The premises is, that while being killed by a collapsed stage prop in his time, Eddie Rigs is sent back to an age of Metal by the eternal fire beast, Ormagoden. In this time, humans are a minority compared to the demonic Tainted Coil who wish to wipe them out entirely. Eddie Riggs is quickly recruited to fight back against the demonic overlords and does so naturally. Although centered around the ridiculous world that Heavy Metal brings to mind, the story follows a usually serious tone in contrast to the abstract surroundings. Humankind wants to be free, and so the army of Ironheade goes through the trials of attaining that freedom, seeing the casualties of friends and family along the way and the hardships of maintaining a force strong enough to turn the tides of battle in the face of overwhelming odds. Despite this, Eddie and the gang never lose their spirit and march onward to every new challenge no matter what grief consumes them. The vibrant and often positive outlook of Eddie Riggs provides a needed comic relief for later in the game. Though towards the very end, he becomes serious and quite visibly angered. It was fun to see how the changing times changed the characters in the way a real person would over time. Of course, it ends on a lighter note, but it's engaging the entire time through.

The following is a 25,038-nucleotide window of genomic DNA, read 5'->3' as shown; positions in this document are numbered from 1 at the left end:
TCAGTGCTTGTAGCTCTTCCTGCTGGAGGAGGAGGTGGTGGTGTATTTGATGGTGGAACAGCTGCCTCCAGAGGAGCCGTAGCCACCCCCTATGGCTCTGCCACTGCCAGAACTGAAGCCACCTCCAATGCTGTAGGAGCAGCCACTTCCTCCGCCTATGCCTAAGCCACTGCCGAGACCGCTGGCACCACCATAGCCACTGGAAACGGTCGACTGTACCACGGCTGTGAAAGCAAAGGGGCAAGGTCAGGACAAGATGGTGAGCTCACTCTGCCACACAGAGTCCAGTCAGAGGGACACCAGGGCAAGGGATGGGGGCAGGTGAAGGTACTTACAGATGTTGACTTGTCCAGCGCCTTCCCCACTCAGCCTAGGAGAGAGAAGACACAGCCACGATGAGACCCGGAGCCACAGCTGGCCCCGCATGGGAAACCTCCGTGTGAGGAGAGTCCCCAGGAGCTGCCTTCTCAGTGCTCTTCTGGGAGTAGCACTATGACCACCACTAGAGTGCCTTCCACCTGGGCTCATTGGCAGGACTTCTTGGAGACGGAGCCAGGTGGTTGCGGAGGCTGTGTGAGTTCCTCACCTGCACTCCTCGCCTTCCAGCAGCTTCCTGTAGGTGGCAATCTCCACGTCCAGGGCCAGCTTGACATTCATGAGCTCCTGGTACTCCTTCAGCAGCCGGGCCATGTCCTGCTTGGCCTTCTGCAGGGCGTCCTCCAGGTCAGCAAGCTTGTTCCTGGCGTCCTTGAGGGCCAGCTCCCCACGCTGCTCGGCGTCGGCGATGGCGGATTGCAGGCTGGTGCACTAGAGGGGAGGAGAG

To my lament, the gameplay is nothing outstanding compared to the rest of the game. It sits on an average level that can reach slightly higher when new moves are unlocked. The RTS element is also average. It's just a summoning of units, sending them to attack, and upgrades for only a few. Though the actual RTS element itself is utterly bad ass and fun as hell to play, it mostly lends that energy to the fact that you're summoning troops from your Ormagoden styled stage to tear down that of the enemy. This element is also the basis of a plain and average Multiplayer mode. Though of course, still awesome just for being done in the fashion of Brutal Legend. The combo attacks can be quite entertaining, though. Power Slide into an army of your enemies, rip off a quick Face Melter solo, then slaughter your remaining foes with your mighty axe. It's not bad at all, just that it's not impressive as the rest of the game. Then again, with all the awesome that Brutal Legend offers, it makes the simple combat completely acceptable within the game. Deuce weapon controls are also a bit odd, as is the button for a nitro boost. I'd often try to turn, and would accidentally press in on the thumbstick and rocket off a cliff into the water Eddie can't swim in. The bad:
For anyone who has survived the true age of Metal, fans of the music genre, or anyone who needs an outstanding game this fall, Brutal Legend is for you. With plenty of unlockable upgrades, music tracks, and a vast game world to explore, this is a game that quite literally rocks.